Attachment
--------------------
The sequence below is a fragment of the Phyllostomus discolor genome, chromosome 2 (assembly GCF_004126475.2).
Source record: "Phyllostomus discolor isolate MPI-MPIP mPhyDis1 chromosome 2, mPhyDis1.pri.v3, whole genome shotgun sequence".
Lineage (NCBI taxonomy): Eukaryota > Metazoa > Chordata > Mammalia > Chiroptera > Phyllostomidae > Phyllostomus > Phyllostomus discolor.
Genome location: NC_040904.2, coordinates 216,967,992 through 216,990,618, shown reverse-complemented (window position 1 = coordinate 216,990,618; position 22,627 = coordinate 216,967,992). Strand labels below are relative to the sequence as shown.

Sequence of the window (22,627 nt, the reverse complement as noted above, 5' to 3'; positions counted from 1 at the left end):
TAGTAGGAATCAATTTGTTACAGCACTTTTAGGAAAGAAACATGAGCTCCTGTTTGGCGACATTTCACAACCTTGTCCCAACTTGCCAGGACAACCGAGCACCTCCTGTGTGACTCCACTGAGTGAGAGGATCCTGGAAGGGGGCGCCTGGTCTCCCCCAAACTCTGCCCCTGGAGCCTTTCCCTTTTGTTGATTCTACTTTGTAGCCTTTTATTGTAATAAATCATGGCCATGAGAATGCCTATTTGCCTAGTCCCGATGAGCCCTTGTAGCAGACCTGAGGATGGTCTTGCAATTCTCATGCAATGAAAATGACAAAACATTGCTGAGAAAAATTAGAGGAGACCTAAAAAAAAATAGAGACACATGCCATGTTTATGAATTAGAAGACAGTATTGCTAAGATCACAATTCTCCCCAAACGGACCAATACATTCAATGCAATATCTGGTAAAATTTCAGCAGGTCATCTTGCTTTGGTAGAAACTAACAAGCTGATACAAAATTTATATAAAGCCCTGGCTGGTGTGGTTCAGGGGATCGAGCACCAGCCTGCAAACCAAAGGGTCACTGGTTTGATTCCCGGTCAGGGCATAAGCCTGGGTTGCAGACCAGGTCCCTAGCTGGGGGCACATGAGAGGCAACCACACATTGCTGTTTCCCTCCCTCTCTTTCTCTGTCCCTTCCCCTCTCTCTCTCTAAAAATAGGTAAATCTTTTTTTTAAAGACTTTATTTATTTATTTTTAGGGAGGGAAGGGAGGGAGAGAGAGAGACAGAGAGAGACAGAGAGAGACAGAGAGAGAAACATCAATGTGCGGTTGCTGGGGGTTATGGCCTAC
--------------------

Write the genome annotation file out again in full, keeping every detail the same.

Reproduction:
The sequence below is a fragment of the Phyllostomus discolor genome, chromosome 2 (assembly GCF_004126475.2).
Source record: "Phyllostomus discolor isolate MPI-MPIP mPhyDis1 chromosome 2, mPhyDis1.pri.v3, whole genome shotgun sequence".
Lineage (NCBI taxonomy): Eukaryota > Metazoa > Chordata > Mammalia > Chiroptera > Phyllostomidae > Phyllostomus > Phyllostomus discolor.
Genome location: NC_040904.2, coordinates 216,967,992 through 216,990,618, shown reverse-complemented (window position 1 = coordinate 216,990,618; position 22,627 = coordinate 216,967,992). Strand labels below are relative to the sequence as shown.

Sequence of the window (22,627 nt, the reverse complement as noted above, 5' to 3'; positions counted from 1 at the left end):
TAGTAGGAATCAATTTGTTACAGCACTTTTAGGAAAGAAACATGAGCTCCTGTTTGGCGACATTTCACAACCTTGTCCCAACTTGCCAGGACAACCGAGCACCTCCTGTGTGACTCCACTGAGTGAGAGGATCCTGGAAGGGGGCGCCTGGTCTCCCCCAAACTCTGCCCCTGGAGCCTTTCCCTTTTGTTGATTCTACTTTGTAGCCTTTTATTGTAATAAATCATGGCCATGAGAATGCCTATTTGCCTAGTCCCGATGAGCCCTTGTAGCAGACCTGAGGATGGTCTTGCAATTCTCATGCAATGAAAATGACAAAACATTGCTGAGAAAAATTAGAGGAGACCTAAAAAAAAATAGAGACACATGCCATGTTTATGAATTAGAAGACAGTATTGCTAAGATCACAATTCTCCCCAAACGGACCAATACATTCAATGCAATATCTGGTAAAATTTCAGCAGGTCATCTTGCTTTGGTAGAAACTAACAAGCTGATACAAAATTTATATAAAGCCCTGGCTGGTGTGGTTCAGGGGATCGAGCACCAGCCTGCAAACCAAAGGGTCACTGGTTTGATTCCCGGTCAGGGCATAAGCCTGGGTTGCAGACCAGGTCCCTAGCTGGGGGCACATGAGAGGCAACCACACATTGCTGTTTCCCTCCCTCTCTTTCTCTGTCCCTTCCCCTCTCTCTCTCTAAAAATAGGTAAATCTTTTTTTTAAAGACTTTATTTATTTATTTTTAGGGAGGGAAGGGAGGGAGAGAGAGAGACAGAGAGAGACAGAGAGAGACAGAGAGAGAAACATCAATGTGCGGTTGCTGGGGGTTATGGCCTAC